South Korea and the US decided to scale back the annual joint military exercises scheduled to begin within the next several days, as the outbreak of the COVID-19 virus in Korea limited the ability of both militaries to participate, CNN reported, quoting three US officials.
The decision would affect the command post exercise that begins March 9. The exercise tests the combat readiness of top commanders and senior staff of both sides in computer simulated events against North Korea.
On Monday, US Defense Secretary Mark Esper said that scaling back was being considered, but that it would not have a military impact.
“I’m sure that we’ll remain fully ready to deal with any threats that we might face together,” Esper said at a Pentagon press conference alongside the South Korean defense minister.
But the US could weaken its capability to perform highly coordinated and synchronized operations with South Korea if the joint drills are cut back as they were in August 2018, US officials told CNN.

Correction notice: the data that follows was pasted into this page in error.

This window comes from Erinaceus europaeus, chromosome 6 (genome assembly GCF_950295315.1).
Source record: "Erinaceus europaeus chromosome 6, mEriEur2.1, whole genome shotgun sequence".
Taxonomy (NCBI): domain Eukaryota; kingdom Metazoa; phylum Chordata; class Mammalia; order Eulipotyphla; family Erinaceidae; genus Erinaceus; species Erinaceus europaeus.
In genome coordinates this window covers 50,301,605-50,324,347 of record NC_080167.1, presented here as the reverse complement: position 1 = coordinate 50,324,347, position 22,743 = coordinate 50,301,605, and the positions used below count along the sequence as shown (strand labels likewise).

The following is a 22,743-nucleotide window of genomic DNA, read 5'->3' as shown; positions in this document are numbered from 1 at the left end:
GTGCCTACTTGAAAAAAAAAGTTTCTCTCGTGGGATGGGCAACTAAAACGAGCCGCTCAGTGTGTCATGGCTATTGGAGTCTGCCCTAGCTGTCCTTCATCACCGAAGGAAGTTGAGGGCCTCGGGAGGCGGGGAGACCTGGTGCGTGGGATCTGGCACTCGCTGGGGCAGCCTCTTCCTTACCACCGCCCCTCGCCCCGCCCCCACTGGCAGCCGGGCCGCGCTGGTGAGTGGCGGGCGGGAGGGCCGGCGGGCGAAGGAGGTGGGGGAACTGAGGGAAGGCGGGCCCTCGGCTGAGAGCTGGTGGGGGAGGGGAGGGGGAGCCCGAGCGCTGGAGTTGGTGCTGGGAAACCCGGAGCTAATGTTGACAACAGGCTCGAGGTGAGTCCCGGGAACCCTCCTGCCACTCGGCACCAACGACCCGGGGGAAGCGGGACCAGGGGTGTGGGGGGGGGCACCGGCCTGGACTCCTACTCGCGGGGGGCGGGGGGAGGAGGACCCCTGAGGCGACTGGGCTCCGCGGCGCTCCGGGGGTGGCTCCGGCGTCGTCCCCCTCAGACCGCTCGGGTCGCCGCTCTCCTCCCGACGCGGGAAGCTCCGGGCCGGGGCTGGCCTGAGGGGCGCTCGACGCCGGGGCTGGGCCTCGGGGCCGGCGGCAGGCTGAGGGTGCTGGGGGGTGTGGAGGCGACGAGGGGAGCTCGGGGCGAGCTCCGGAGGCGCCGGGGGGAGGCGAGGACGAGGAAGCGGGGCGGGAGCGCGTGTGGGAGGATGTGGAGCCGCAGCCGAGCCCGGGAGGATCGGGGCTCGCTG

The absence of full-time drills could affect the readiness of American forces here, as 50 percent of troops are replaced every year, according to CNN.
On Wednesday, a US Forces Korea soldier stationed at Camp Carroll in North Gyeongsang Province near Daegu tested positive for COVID-19. He was the first US service member to have the virus, after a widow of a former service member was found to be infected a day earlier.
On Monday, the 23-year-old patient, now in self-quarantine off the base, had visited Camp Walker, one of three American installations in Daegu that the widow also visited before contracting the virus.
South Korea’s military reported a total of 18 COVID-19 cases and quarantined over 9,200 personnel as of press time. Across the country, the virus has sickened more than 1,100 and killed 12 people.
By Choi Si-young (email@example.com